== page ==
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black-legged meadow katydid

black-legged meadow katydid (Orchelimum nigripes) [female]
Photo © Mary Kay Rubey
black-legged meadow katydid (Orchelimum nigripes) [male]
Photo © Mary Kay Rubey

Features and Behaviors

Katydids have feet with four segments. The body generally resembles that of grasshoppers, but katydids have long, threadlike antennae instead of the grasshoppers’ short antennae. The black-legged meadow katydid is about one inch long. Its body is green with a blue tinge. There is yellow on the femur of the first two pairs of legs, and the tibias are black. The head is white-brown and has red eyes. The female’s ovipositor is curved.

The lifespan of a katydid is about a year. Females usually lay their eggs at the end of summer in plant stems. The eggs are typically oval and laid in rows on the plant. Most katydids overwinter in the egg form. The males have sound-producing organs on their front wings. They use this sound for courtship. During courtship there often is antennal contact between male and female. Katydids are eaten by birds and mammals and may be the target of insect predators and parasites including horsehair worms, wasps and flies. The black-legged meadow katydid sings from July through November. It is generally a species that lives near water, but it may move into dry meadows and thickets. It sometimes sings from trees.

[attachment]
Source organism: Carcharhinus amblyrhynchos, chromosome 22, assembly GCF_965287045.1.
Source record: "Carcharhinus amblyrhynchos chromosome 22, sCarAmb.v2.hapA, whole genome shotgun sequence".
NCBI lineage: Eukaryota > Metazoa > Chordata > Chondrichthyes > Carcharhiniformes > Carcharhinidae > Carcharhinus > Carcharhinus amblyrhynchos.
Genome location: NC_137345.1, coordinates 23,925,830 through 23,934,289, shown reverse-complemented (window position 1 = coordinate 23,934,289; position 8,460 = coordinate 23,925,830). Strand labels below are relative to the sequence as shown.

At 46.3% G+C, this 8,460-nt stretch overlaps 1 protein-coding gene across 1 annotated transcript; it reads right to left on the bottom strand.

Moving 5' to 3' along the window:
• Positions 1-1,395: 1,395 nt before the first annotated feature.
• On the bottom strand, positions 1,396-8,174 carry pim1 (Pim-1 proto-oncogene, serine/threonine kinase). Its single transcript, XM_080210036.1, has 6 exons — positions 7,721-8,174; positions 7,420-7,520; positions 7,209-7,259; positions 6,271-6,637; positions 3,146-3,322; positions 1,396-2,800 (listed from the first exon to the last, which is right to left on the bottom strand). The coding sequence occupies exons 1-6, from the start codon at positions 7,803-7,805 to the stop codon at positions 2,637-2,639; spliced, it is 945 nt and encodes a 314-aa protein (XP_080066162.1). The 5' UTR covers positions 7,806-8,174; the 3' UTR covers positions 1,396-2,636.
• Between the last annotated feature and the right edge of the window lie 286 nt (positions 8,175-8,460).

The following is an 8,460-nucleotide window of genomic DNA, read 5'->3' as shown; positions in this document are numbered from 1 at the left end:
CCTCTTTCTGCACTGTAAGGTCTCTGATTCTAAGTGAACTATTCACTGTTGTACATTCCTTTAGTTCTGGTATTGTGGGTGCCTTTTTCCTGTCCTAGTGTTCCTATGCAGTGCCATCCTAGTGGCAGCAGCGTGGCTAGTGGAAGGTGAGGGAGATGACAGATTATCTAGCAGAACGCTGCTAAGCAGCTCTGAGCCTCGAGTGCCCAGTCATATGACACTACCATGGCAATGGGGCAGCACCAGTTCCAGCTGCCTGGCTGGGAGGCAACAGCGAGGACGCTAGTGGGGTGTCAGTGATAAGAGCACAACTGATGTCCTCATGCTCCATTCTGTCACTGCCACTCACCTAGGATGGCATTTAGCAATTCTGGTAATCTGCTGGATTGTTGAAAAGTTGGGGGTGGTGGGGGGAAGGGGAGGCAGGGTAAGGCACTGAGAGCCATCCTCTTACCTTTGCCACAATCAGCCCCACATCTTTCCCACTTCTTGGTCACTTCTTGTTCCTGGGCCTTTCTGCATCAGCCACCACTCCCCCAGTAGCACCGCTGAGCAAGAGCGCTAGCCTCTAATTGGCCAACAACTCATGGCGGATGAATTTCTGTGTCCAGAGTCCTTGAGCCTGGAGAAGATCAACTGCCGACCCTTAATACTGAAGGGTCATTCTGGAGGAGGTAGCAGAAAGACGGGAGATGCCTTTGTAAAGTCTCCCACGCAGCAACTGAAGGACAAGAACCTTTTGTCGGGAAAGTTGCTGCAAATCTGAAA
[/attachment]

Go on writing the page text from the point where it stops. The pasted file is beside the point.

Illinois Range


​Kingdom: Animalia

Phylum: Arthropoda

Class: Insecta

Order: Orthoptera 

Family: Tettigoniidae

Illinois Status

​common, native

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